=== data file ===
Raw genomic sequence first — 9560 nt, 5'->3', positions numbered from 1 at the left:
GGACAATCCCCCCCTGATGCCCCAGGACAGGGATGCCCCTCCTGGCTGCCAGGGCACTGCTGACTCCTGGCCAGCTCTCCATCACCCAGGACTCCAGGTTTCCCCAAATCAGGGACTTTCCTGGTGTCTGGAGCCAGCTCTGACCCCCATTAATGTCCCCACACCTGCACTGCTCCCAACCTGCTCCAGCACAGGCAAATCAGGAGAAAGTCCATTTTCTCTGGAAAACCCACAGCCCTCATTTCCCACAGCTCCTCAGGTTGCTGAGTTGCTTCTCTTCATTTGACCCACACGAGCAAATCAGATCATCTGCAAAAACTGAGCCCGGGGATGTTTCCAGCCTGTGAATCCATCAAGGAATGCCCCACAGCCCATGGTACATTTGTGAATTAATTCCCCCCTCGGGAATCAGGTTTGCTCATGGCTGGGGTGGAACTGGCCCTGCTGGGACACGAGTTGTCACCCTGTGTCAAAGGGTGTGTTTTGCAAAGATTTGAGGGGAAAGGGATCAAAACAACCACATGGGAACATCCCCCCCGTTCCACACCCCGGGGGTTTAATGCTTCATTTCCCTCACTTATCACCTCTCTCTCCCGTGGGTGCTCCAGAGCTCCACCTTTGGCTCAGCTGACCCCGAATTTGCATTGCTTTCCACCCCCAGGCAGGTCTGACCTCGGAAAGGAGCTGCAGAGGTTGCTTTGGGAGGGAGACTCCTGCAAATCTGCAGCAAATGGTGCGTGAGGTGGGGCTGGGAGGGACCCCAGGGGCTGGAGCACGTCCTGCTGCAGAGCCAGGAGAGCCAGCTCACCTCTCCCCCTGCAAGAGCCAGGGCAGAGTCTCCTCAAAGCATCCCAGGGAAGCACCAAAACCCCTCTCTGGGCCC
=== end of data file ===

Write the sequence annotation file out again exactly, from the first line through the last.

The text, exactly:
Raw genomic sequence first — 9560 nt, 5'->3', positions numbered from 1 at the left:
GGACAATCCCCCCCTGATGCCCCAGGACAGGGATGCCCCTCCTGGCTGCCAGGGCACTGCTGACTCCTGGCCAGCTCTCCATCACCCAGGACTCCAGGTTTCCCCAAATCAGGGACTTTCCTGGTGTCTGGAGCCAGCTCTGACCCCCATTAATGTCCCCACACCTGCACTGCTCCCAACCTGCTCCAGCACAGGCAAATCAGGAGAAAGTCCATTTTCTCTGGAAAACCCACAGCCCTCATTTCCCACAGCTCCTCAGGTTGCTGAGTTGCTTCTCTTCATTTGACCCACACGAGCAAATCAGATCATCTGCAAAAACTGAGCCCGGGGATGTTTCCAGCCTGTGAATCCATCAAGGAATGCCCCACAGCCCATGGTACATTTGTGAATTAATTCCCCCCTCGGGAATCAGGTTTGCTCATGGCTGGGGTGGAACTGGCCCTGCTGGGACACGAGTTGTCACCCTGTGTCAAAGGGTGTGTTTTGCAAAGATTTGAGGGGAAAGGGATCAAAACAACCACATGGGAACATCCCCCCCGTTCCACACCCCGGGGGTTTAATGCTTCATTTCCCTCACTTATCACCTCTCTCTCCCGTGGGTGCTCCAGAGCTCCACCTTTGGCTCAGCTGACCCCGAATTTGCATTGCTTTCCACCCCCAGGCAGGTCTGACCTCGGAAAGGAGCTGCAGAGGTTGCTTTGGGAGGGAGACTCCTGCAAATCTGCAGCAAATGGTGCGTGAGGTGGGGCTGGGAGGGACCCCAGGGGCTGGAGCACGTCCTGCTGCAGAGCCAGGAGAGCCAGCTCACCTCTCCCCCTGCAAGAGCCAGGGCAGAGTCTCCTCAAAGCATCCCAGGGAAGCACCAAAACCCCTCTCTGGGCCC